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Mississippi State Reptile

American Alligator

Mississippi State Reptile: American Alligator

(Alligator Mississippiensis)

Adopted on July 1, 2005.

SB 2060: The American Alligator to be designated as the Mississippi State Reptile; provide. Sen. Tommy Moffatt (Gautier) 02/21- Approved by Governor. Adopted on July 1, 2005.  The American alligator (Alligator mississippiensis) is native to the Southeastern United States. Alligator comes from the Spanish "el lagarto" (the lizard). Alligators construct burrows, or "alligator holes" for shelter and hibernation. They are also known to find shelter in swimming pools during the dry months.

Mississippi State Reptile: American Alligator

Mississippi State Reptile: American Alligator

Adults males typically reach 13 to 14.7 feet, although there are several unconfirmed reports of larger at 16.4 feet and even adults (19.8 feet is the largest "reported", though there are doubts over its veracity) having been found or killed in the 19th and 20th centuries. Such sizes seem unlikely for this species. Females reach lengths of just under 9.8 feet.

The snout is characteristically broad, although this varies slightly between populations. Captive animals have been shown to grow significantly broader jaws compared with wild alligators, mainly due to differences in diet. When the mouth is closed, the edge of the upper jaw overlaps teeth in the lower jaw, which therefore fit into depressions in the upper jaw. This is unlike Crocodylus and Gavialis in which the lower teeth fit into depressions on the outside of the upper jaw. A bony nasal bridge is present, similar to that seen in the spectacled caiman (Caiman crocodilus) but not as pronounced.

Juveniles are essentially miniature versions of their parents, although they possess bright yellow cross-bands on a black background - disruptive camouflage. More western populations (which may have been historically isolated from eastern populations) are reported to have white speckling around the jaws, with paler coloration on their bodies and tails.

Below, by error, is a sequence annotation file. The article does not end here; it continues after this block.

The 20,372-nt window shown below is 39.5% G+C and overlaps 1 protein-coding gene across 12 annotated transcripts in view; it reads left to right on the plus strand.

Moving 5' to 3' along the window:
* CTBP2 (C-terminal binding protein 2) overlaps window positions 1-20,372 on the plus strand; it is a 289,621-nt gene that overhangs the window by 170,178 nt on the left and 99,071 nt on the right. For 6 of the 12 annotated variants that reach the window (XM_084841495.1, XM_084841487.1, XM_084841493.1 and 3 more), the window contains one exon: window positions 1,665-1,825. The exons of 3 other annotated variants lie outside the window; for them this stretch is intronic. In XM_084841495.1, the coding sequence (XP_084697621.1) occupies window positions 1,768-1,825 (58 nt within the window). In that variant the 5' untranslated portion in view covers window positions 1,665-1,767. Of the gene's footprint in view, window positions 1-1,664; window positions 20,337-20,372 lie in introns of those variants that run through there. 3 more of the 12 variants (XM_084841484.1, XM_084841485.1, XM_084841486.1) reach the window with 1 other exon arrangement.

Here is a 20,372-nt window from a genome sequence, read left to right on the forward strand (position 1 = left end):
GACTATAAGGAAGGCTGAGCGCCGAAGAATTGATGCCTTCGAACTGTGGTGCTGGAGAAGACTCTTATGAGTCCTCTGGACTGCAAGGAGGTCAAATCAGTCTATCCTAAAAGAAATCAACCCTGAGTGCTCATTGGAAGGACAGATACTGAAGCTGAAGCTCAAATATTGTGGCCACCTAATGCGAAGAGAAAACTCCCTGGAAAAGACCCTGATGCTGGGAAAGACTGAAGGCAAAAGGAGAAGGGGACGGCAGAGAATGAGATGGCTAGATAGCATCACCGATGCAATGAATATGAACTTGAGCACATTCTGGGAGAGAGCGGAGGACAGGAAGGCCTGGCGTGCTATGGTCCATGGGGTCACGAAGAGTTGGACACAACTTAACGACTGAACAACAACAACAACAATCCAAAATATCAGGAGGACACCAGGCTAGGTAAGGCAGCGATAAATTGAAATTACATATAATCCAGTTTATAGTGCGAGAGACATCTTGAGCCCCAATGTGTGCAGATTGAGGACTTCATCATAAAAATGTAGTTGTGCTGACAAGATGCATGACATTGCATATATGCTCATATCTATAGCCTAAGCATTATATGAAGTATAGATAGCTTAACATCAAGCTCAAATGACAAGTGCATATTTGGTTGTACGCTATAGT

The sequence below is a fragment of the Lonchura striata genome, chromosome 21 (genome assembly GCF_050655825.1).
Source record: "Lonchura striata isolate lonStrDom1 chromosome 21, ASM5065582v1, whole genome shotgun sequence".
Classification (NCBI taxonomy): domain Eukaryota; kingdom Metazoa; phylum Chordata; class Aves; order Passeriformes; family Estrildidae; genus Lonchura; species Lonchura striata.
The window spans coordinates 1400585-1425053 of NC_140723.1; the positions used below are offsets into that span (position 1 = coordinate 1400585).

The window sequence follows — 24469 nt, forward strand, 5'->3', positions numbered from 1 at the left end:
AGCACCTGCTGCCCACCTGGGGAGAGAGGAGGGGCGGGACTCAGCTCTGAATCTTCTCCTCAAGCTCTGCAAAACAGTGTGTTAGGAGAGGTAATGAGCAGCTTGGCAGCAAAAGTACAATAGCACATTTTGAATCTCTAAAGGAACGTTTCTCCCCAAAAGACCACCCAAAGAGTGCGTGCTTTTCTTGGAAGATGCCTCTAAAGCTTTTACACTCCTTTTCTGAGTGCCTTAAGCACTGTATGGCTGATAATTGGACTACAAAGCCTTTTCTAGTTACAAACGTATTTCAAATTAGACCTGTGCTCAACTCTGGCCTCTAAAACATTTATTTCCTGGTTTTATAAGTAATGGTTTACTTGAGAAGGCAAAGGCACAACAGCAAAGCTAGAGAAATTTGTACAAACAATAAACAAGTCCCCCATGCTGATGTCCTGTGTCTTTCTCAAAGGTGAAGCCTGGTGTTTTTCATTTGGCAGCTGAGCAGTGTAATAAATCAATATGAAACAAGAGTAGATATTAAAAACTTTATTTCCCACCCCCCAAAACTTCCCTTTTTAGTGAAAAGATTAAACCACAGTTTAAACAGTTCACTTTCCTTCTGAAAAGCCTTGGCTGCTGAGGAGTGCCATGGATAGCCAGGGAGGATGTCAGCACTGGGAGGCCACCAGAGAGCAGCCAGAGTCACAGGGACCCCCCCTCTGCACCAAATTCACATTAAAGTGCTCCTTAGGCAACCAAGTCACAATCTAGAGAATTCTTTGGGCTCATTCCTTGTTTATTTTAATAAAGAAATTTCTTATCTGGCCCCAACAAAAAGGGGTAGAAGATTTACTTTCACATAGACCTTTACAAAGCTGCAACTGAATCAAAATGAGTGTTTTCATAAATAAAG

Older alligators gradually lose the yellow banding and turn olive brown and black, although areas around the jaws and on the neck and belly are creamy white. The ventral surface is pale, but most scales especially nearer the tail possess significant amounts of black. Ventral osteoderms (bony plates) are present in the belly scales of all American alligators, although the extent varies between populations and the skin is considered quite valuable. The color of the eyes is similar to many other crocodilians, being generally olive green but variable.

Wild adult populations have been observed to fall into two general forms: those which are long and thin, and those which are short and stocky. Variation in growth rate, diet, climate and other factors are likely responsible for these differences.

Common Names

American alligator, Mississippi alligator, Pike-headed alligator, "gator"


Mississippi State Reptile: American Alligator

Primarily freshwater swamps and marshes, but also in rivers, lakes and smaller bodies of water. They can tolerate a reasonable degree of salinity for short periods of time, being occasionally found in brackish water around mangrove swamps, although they lack the buccal salt-secreting glands present in crocodiles.